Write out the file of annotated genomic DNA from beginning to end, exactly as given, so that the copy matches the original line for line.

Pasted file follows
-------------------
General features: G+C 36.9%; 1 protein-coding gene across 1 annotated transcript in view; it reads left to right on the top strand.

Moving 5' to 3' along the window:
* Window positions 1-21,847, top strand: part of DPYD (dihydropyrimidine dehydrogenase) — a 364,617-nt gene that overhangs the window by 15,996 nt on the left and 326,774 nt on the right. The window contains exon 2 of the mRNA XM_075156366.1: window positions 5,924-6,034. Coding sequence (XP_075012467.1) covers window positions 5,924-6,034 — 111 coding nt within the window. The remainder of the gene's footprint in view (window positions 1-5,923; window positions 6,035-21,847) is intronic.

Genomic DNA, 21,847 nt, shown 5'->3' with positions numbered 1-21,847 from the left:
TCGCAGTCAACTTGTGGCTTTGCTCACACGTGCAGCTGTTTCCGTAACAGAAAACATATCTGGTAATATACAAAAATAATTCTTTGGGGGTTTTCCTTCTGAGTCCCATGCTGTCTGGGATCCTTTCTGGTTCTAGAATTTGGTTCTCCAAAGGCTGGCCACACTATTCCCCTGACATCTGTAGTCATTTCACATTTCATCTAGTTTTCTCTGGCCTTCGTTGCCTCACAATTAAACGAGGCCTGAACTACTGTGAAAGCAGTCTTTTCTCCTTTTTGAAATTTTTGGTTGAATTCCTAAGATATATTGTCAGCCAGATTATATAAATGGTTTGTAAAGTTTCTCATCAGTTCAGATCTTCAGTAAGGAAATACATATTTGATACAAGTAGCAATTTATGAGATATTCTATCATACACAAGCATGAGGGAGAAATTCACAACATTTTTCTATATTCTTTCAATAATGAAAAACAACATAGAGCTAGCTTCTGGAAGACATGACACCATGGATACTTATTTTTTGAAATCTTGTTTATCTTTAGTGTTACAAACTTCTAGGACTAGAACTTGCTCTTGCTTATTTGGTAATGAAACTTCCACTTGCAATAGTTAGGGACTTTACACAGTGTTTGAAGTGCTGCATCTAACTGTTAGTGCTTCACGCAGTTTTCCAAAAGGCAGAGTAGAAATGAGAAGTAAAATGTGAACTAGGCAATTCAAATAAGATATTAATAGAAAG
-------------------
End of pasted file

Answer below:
General features: G+C 36.9%; 1 protein-coding gene across 1 annotated transcript in view; it reads left to right on the top strand.

Moving 5' to 3' along the window:
* Window positions 1-21,847, top strand: part of DPYD (dihydropyrimidine dehydrogenase) — a 364,617-nt gene that overhangs the window by 15,996 nt on the left and 326,774 nt on the right. The window contains exon 2 of the mRNA XM_075156366.1: window positions 5,924-6,034. Coding sequence (XP_075012467.1) covers window positions 5,924-6,034 — 111 coding nt within the window. The remainder of the gene's footprint in view (window positions 1-5,923; window positions 6,035-21,847) is intronic.

Genomic DNA, 21,847 nt, shown 5'->3' with positions numbered 1-21,847 from the left:
TCGCAGTCAACTTGTGGCTTTGCTCACACGTGCAGCTGTTTCCGTAACAGAAAACATATCTGGTAATATACAAAAATAATTCTTTGGGGGTTTTCCTTCTGAGTCCCATGCTGTCTGGGATCCTTTCTGGTTCTAGAATTTGGTTCTCCAAAGGCTGGCCACACTATTCCCCTGACATCTGTAGTCATTTCACATTTCATCTAGTTTTCTCTGGCCTTCGTTGCCTCACAATTAAACGAGGCCTGAACTACTGTGAAAGCAGTCTTTTCTCCTTTTTGAAATTTTTGGTTGAATTCCTAAGATATATTGTCAGCCAGATTATATAAATGGTTTGTAAAGTTTCTCATCAGTTCAGATCTTCAGTAAGGAAATACATATTTGATACAAGTAGCAATTTATGAGATATTCTATCATACACAAGCATGAGGGAGAAATTCACAACATTTTTCTATATTCTTTCAATAATGAAAAACAACATAGAGCTAGCTTCTGGAAGACATGACACCATGGATACTTATTTTTTGAAATCTTGTTTATCTTTAGTGTTACAAACTTCTAGGACTAGAACTTGCTCTTGCTTATTTGGTAATGAAACTTCCACTTGCAATAGTTAGGGACTTTACACAGTGTTTGAAGTGCTGCATCTAACTGTTAGTGCTTCACGCAGTTTTCCAAAAGGCAGAGTAGAAATGAGAAGTAAAATGTGAACTAGGCAATTCAAATAAGATATTAATAGAAAG